As a tool for getting ideas out of one person’s head and into another’s, language (whether spoken or written) is a poor substitute for telepathy . . . but it’s the only tool we’ve got.
It’s not surprising, then, that writers often have an ambiguous relationship with language. It’s both the tool we use and the medium we work in, and we admire its beauties and cherish its quirks at the same time as we curse at it for its limitations – not least because we can never really be certain that the worlds and characters which we use language to create are being re-created as we intended in the minds of our readers. (Who, after all, speak their own personal subsets of our common language, which of necessity are not the same as ours.)
For an interesting example of this phenomenon, consider this post on the Oxford English Dictionary’s blog, which discusses J. R. R. Tolkien’s description, in the Tale of Beren and Lúthien, of Lúthien dancing in “a mist of hemlocks.” The blogger points out that English and American readers may well visualize that scene differently, since the English “hemlock” is a flowering plant and the North American “hemlock” is most commonly a tall coniferous tree.
Really, given the different word-hoards and world-views that we all carry around inside our head, it’s amazing that language works as well as it does.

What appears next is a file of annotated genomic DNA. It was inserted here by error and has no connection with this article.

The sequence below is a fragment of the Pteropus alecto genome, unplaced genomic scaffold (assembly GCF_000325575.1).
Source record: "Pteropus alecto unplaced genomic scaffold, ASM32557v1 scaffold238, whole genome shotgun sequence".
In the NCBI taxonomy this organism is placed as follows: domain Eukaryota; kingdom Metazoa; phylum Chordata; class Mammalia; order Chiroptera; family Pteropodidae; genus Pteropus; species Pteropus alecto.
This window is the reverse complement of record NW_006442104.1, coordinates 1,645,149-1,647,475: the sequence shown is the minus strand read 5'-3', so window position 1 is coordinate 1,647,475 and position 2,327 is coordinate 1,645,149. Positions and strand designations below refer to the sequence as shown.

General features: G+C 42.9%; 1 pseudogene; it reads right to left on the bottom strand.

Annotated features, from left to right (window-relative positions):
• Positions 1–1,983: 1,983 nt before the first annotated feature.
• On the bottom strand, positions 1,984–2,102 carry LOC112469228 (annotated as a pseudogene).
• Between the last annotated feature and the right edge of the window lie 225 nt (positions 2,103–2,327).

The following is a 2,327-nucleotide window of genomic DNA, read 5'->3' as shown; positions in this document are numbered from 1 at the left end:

I first encountered Wolcott Gibbs’s “Theory and Practice of Editing New Yorker Articles” in James Thurber’s The Years With Ross, Thurber’s memoir of the early days of the New Yorker magazine.
In many ways, it’s a relic of its moment in time (1937, to be precise); it was an internal memo, intended to bring new fiction editors up to speed on the magazine’s general style and tone. Unlike most such documents, though, it’s fun to read. A few samples:
Our writers are full of clichés, just as old barns are full of bats. There s obviously no rule about this, except that anything that you suspect of being a cliché undoubtedly is one, and had better be removed.
Mr. Weekes said the other night, in a moment of desperation, that he didn’t believe he could stand any more triple adjectives. “A tall, florid and overbearing man called Jaeckel.” Sometimes they’re necessary, but when every noun has three adjectives connected with it, Mr. Weekes suffers and quite rightly.
Among other things, The New Yorker is often accused of a patronizing attitude. Our authors are especially fond of referring to all foreigners as “little” and writing about them, as Mr. Maxwell says, as if they were mantel ornaments. It is very important to keep the amused and Godlike tone out of pieces.
The piece is available in its entirety here, and I highly recommend it.